Eraserhead Press Publishes Book Plucked From LitReactor Class
As the director of LitReactor's class program, it's always thrilling to hear that students have placed the essays and stories they've written in our classrooms for publication. And now, here's something really special: Pax Titanus by Tom Lucas, which was just published by Eraserhead Press, was plucked directly from one of our classes!
Earlier this year, Rose O'Keefe, the head of Eraserhead Press, taught a workshop for LitReactor called Bizarro Fiction 101. Before that class, I didn't know much about the genre, but I knew Rose had a great reputation, and the genre seemed to have a passionate community. As with any new class, I was worried it would be a tough sell—and then it sold out. Quickly.
As for the pickup, Rose said she didn't have any expectation that she would find something publishable, but that changed by the end of class:
[In] the fourth week of class, when teaching them about putting together a synopsis for pitching books to publishers, I decided to invite them to submit their pitches to one of my editors at Eraserhead Press, if they so desired. Pax Titanus was originally written as a short story by Tom Lucas in week two of our class, the week we focused on creating memorable Bizarro characters. His writing is smart and imaginative and I could see through his work in class that he was a good storyteller with a lot of enthusiasm.
Tom submitted not only that pitch, but two other book pitches to Eraserhead Press editor, Spike Marlowe. She was thrilled to received them and accepted Pax Titanus for our New Bizarro Author Series, which was published in November 2014. It's a fun exciting read that is both action packed and hilarious, but at the same time emotionally complex and layered. I highly recommend people check it out!
I asked Tom a bit about why he signed up for the class, and here's what he had to say:
First and foremost, I signed up for the class because I have had a suspicion that much of my writing skewed toward Bizarro, but I wasn’t entirely sure. I was hoping to learn more about the genre and in turn, how my writing might fit within its scope.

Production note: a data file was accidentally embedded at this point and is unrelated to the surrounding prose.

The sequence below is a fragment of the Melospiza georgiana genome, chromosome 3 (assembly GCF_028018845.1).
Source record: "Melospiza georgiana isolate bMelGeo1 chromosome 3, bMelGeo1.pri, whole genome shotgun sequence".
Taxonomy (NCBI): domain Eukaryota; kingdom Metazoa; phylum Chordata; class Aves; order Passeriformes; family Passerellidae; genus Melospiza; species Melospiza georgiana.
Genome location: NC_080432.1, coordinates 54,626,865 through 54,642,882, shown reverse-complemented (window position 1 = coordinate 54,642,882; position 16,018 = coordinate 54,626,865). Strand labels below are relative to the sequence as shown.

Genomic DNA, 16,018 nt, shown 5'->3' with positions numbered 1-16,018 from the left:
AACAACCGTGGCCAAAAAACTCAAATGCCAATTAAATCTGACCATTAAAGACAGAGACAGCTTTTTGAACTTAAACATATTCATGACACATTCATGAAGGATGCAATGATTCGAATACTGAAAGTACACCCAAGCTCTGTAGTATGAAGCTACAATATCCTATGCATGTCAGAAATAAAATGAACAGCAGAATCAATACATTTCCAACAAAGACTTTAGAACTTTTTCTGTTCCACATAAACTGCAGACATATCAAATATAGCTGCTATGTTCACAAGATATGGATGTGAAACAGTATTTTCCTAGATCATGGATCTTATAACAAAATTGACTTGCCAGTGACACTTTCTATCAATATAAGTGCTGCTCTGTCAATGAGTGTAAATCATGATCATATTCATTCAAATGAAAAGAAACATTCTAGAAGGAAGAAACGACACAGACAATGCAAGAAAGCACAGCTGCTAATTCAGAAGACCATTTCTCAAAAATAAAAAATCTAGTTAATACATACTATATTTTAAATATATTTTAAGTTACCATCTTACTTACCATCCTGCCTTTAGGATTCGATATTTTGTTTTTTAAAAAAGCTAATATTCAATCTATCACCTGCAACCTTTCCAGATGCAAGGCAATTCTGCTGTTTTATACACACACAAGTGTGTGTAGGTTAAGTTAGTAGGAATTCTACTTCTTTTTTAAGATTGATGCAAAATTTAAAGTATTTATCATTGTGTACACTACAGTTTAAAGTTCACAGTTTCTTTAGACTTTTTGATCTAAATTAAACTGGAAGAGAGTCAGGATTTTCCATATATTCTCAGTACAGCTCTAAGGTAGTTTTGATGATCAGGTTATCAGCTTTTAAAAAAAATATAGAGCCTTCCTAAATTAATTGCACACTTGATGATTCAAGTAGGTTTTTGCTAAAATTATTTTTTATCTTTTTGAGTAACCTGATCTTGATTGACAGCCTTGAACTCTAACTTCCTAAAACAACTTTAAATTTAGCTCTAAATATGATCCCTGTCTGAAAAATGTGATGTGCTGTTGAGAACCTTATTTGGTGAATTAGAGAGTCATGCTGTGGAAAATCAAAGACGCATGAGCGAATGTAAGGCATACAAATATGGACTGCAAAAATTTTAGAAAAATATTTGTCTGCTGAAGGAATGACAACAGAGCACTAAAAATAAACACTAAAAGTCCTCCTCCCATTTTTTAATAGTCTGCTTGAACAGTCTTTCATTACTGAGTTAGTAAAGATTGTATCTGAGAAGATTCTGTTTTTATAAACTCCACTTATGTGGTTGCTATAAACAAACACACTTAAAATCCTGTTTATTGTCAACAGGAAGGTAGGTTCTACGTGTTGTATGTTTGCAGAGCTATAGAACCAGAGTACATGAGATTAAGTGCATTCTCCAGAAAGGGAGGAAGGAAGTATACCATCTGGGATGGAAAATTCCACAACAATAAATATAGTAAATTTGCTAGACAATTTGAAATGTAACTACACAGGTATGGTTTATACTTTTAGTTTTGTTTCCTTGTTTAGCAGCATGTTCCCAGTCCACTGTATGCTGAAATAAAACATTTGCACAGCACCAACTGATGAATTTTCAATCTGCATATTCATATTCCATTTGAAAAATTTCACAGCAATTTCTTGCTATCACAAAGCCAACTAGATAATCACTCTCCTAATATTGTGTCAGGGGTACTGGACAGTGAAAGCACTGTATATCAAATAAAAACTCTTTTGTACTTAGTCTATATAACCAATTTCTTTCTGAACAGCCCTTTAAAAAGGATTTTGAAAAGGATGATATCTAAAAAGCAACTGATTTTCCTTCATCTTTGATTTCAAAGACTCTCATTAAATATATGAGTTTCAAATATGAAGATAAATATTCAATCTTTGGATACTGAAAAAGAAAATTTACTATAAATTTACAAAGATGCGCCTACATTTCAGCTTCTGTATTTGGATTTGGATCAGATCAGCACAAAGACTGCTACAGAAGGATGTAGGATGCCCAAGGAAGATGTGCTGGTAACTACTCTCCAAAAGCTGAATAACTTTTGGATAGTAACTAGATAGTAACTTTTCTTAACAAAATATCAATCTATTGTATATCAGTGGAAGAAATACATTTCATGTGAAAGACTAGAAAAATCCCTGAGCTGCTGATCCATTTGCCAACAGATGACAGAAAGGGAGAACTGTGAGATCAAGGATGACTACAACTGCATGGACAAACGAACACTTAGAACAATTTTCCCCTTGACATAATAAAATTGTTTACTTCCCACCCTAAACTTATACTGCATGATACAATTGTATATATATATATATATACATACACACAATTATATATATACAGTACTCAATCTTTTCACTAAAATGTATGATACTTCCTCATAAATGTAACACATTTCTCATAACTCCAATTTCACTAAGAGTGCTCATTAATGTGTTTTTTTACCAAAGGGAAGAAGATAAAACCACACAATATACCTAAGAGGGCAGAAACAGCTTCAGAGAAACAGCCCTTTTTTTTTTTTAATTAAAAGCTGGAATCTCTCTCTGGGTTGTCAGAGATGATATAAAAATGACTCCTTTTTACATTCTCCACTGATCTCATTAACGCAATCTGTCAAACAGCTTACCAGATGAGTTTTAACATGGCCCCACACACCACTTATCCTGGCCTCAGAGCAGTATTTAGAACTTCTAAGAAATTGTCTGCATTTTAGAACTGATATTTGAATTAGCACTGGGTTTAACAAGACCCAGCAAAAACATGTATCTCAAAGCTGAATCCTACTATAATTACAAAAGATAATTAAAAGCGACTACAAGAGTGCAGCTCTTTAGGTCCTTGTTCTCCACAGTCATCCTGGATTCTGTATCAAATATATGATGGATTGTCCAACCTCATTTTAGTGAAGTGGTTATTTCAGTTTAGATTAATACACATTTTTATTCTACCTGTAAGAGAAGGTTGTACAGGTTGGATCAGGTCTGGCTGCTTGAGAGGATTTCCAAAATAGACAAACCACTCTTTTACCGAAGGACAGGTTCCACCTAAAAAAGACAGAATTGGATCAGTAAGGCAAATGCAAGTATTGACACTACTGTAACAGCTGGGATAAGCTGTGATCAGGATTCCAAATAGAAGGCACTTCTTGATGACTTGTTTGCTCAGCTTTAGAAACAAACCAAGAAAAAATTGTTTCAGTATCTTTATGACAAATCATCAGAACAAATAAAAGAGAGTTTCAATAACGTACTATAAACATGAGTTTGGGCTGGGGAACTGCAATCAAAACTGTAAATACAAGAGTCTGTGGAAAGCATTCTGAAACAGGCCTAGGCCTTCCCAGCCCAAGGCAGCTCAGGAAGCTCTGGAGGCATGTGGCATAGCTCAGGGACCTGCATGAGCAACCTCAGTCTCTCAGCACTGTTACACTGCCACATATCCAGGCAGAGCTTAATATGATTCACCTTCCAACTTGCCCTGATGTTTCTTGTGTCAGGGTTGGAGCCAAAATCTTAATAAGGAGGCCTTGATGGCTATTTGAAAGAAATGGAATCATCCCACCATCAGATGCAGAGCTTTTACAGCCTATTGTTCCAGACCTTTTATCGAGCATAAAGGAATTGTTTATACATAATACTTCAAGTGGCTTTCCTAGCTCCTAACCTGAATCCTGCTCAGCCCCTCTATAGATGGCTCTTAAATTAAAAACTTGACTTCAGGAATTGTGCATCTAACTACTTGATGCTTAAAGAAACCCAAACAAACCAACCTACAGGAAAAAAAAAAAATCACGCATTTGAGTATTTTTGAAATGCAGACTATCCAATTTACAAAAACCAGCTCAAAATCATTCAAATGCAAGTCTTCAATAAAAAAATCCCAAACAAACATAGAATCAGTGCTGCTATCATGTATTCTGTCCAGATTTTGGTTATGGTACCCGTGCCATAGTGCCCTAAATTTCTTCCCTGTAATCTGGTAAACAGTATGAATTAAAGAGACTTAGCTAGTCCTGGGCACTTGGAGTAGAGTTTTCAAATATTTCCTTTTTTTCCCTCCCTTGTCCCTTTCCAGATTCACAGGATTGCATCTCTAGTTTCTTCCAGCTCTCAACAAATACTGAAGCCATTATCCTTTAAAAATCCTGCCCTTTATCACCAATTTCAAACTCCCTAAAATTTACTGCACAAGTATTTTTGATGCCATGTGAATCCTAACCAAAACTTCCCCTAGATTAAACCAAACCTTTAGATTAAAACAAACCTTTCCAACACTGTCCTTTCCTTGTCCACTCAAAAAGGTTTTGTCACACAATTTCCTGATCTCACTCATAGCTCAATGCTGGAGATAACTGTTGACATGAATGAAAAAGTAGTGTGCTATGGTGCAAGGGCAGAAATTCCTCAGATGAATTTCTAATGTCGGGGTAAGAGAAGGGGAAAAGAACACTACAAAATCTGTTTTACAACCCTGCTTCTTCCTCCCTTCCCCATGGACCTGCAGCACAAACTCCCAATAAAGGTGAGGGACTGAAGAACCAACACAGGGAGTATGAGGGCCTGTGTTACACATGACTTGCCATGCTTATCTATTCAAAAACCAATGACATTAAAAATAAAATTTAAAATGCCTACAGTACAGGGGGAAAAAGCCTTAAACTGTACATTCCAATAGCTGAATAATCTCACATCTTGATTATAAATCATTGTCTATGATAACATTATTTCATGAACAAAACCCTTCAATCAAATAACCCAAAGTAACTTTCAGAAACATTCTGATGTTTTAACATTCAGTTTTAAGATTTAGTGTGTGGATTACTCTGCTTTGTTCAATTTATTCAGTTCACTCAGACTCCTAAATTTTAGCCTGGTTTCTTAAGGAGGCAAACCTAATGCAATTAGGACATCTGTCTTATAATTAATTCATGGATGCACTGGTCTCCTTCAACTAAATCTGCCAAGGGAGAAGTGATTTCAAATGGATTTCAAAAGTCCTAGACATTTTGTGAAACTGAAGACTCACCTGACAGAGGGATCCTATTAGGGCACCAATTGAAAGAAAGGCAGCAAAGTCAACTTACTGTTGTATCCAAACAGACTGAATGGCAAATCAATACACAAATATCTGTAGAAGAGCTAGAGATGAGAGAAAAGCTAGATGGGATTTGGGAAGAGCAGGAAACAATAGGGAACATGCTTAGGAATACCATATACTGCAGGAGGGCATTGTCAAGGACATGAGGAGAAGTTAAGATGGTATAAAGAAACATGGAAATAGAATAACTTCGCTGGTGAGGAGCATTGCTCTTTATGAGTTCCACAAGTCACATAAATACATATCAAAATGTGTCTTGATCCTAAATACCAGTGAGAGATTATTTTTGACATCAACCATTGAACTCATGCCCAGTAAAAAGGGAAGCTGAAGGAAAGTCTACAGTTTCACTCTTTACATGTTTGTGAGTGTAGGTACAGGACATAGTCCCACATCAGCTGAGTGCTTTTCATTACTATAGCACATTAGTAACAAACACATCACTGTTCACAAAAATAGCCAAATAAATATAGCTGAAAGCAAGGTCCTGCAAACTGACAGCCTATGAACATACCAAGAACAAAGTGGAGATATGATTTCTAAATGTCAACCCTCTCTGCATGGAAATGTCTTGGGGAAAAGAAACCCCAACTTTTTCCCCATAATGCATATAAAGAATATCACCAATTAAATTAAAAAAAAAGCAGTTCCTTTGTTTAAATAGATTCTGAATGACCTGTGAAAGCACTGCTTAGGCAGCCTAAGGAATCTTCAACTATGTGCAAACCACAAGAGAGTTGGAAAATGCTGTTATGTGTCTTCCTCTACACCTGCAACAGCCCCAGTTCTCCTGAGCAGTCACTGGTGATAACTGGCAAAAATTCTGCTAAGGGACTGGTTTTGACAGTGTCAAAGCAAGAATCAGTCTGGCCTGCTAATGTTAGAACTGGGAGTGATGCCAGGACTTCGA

Secondly, and not something I announced when entering the class, I was treating the experience like a debut or audition. It was my intention to make a positive impression, in the hopes of being able to submit or pitch some time in the future, to either Eraserhead Press, or another Bizarro publisher.
The class was a rigorous four weeks and I turned out three different short stories, all of which I felt were workable drafts. In the final week, Rose opened her door to pitches and I wrote a pitch based on each of the stories. I didn’t know what might grab her interest, but I was excited at the prospect of writing any of them.
Turns out I wrote some decent pitches.
Let's all raise our glasses to Tom, and then go buy three copies of his book, which is about an alien construction worker who enters the greatest fighting tournament in the universe to save his kidnapped son.
This isn't the first time one of our classes has produced a publication credit. Plenty of short stories were cut in our classrooms. Chloe Caldwell's students routinely place their essays. Our first erotica class, led by Rachel Kramer Bussel, just ended, and it's already produced a sale: "Rain Dog" by LN Bey will be published in an anthology next year. But this is, to my knowledge, the first book that jumped directly from the classroom to print.
I try my best to keep track of this stuff, but if you've published something that came out of one of our classrooms, please share it in the comments!
And, heavens forbid I let an opportunity for promo go by: We've got a ton of classes coming up in the new year, plus one very cool class on novel structure starting Thursday. Check them all out here.
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